Saltmarshes support large populations of larval and adult invertebrates, which are consumed by the shorebirds and waterfowl that live in or visit the estuary. The Coos estuary contains less than 10% of its original saltmarsh habitat, due to fill, dredging, and other development-related disturbances. Significant portions of the saltmarshes remaining in the Coos estuary are found in South Slough. Marshes occur sporadically in the northern end of the Slough, and become larger and more frequent towards its southern reaches. All South Slough saltmarshes may experience less tidal influence than saltmarshes in the main Coos estuary waterbody, but the biological differences between the two areas remain to be studied.
South Slough contains high and low saltmarshes which have experienced varying degrees of disturbance and recovery. Plant communities of South Slough saltmarshes are typical of the region, and include tufted hairgrass (Deschampsia caespitosa), saltgrass (Distichlis spicata), pickleweed (Salicornia virginica), Baltic rush ( Juncus balticus), jaumea
( Jaumea carnosa), and Lyngby’s sedge (Carex lyngbyei). A few small marshes in the South Slough support the less common salt marsh bird’s beak (Cordylanthus maritimus) and sea lavender (Limonium californicum).
The South Slough estuary contains several low islands of a few hundred square yards, created by deposits of dredge spoils during the past hundred years. These islands appear to provide habitat for invertebrates and feeding areas for some birds, but the biota of these islands, like the biota of the more tidally-flushed Coos estuary spoil islands, remain to be studied.
Mudflats and Channels
The sediments of the Coos estuary are primarily soft and unconsolidated. They create large mudflats which are exposed for extended periods during low tides. Most of the tidelands of the South Slough estuary are composed of mud or muddy sand. The mudflats are often partially covered by mats of Vaucheria (a green alga), and typically harbor cockles (Clinocardium nuttalli), gaper (Tresus capax), bentnose, and littleneck (Protothaca staminea) clams. Ghost shrimp (Callianassa californica), mud shrimp (Upogebia pugettensis), juvenile Dungeness crab (Cancer magister) also inhabit mudflats in the estuary. The mudflats are a rich feeding ground for a number of small shorebirds, and for great blue herons, egrets, and kingfishers.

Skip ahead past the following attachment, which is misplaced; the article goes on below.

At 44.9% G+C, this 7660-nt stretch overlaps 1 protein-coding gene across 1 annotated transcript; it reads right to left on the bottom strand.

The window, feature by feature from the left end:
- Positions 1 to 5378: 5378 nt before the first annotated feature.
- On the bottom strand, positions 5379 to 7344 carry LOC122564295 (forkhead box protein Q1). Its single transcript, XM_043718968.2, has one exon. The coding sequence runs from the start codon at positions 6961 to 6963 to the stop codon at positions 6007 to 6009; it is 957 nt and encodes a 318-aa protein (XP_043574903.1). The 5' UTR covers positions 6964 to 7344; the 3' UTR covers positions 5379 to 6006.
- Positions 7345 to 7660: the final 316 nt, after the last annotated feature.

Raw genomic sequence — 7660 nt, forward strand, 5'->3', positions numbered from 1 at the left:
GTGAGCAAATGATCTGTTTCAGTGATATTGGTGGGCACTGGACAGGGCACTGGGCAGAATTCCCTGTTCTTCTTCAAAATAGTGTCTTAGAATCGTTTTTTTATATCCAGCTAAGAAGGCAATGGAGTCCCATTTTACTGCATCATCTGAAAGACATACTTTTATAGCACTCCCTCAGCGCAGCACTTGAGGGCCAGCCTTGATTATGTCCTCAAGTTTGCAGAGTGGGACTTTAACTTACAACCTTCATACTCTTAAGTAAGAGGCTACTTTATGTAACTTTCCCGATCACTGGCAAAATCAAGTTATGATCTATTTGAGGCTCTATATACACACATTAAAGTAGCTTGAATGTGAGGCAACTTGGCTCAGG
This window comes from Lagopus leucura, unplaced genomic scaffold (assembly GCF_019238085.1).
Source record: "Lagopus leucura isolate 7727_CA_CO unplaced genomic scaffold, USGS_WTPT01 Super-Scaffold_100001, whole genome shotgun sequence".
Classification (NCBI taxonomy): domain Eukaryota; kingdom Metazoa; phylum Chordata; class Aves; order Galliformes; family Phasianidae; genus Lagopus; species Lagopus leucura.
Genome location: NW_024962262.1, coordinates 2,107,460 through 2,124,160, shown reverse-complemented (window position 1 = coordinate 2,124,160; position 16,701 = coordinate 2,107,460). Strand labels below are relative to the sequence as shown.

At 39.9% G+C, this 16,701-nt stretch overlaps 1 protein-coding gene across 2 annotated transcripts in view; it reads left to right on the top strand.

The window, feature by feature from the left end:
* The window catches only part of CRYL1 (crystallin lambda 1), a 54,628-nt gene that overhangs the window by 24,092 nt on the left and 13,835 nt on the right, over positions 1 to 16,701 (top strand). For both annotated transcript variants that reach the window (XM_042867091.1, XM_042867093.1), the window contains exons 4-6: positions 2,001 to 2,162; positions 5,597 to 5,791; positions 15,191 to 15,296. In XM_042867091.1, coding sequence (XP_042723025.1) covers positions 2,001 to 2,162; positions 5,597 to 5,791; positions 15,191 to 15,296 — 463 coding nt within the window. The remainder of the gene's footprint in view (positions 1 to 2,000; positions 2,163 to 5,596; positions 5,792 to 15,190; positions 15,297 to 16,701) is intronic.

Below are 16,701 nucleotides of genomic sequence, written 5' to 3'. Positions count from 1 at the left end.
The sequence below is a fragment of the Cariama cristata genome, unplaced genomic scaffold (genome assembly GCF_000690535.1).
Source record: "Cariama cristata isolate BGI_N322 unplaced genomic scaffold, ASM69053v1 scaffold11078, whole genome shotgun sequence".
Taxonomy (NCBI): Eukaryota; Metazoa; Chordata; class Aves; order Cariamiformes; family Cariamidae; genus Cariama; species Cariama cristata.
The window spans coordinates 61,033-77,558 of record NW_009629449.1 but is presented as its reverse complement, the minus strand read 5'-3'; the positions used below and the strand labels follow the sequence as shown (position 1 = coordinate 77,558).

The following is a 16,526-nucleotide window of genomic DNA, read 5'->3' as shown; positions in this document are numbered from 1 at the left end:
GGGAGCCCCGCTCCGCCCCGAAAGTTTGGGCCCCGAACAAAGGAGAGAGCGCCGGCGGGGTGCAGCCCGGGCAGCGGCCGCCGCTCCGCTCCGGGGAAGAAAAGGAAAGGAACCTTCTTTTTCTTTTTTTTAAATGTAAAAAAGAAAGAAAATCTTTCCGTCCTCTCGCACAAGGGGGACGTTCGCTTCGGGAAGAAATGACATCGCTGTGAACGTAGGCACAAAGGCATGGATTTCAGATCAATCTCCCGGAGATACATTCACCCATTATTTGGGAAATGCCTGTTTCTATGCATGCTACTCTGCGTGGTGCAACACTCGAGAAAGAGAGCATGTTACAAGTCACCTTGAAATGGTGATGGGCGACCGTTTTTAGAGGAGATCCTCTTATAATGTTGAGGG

Beds of eelgrass (both native Zostera marina, and the introduced Zostera japonica) cover an estimated 100 acres of the Coos estuary bottom. In late summer, up to 160 acres of eelgrass may be found in the Reserve, with additional beds of unknown size in the northern part of South Slough. These eelgrass beds, together with deeper tidal channels in the estuary, shelter a large number of fish and invertebrates. The blades of these plants create attachment area for algae, planktonic larvae, and snails. Eelgrass also provides cover for juvenile crab, juvenile ling cod, salmonids, starry flounder, English sole, and other fish and invertebrates. The plants’ height allows development of several vertical layers of structurally diverse and productive habitat.
South Slough does not contain rocky or cobble-bottomed areas of significant size. The single known exception is at the northern end of the watershed, at the Coos estuary mouth, on intertidal land below a small cliff. This small rocky patch is occupied by a diverse community of hard-bottom and
boring invertebrates. These include barnacles, mussels, sea anemones, snails, and clams.
Sandy bottom and sand flats are very uncommon in the South Slough. Within the Reserve itself, one sand flat area occurs off the northwest corner of Valino Island, and a second narrow strip runs along part of Long Island Point’s west shore. A few coves north of the Reserve contain the only other sandy areas in the slough.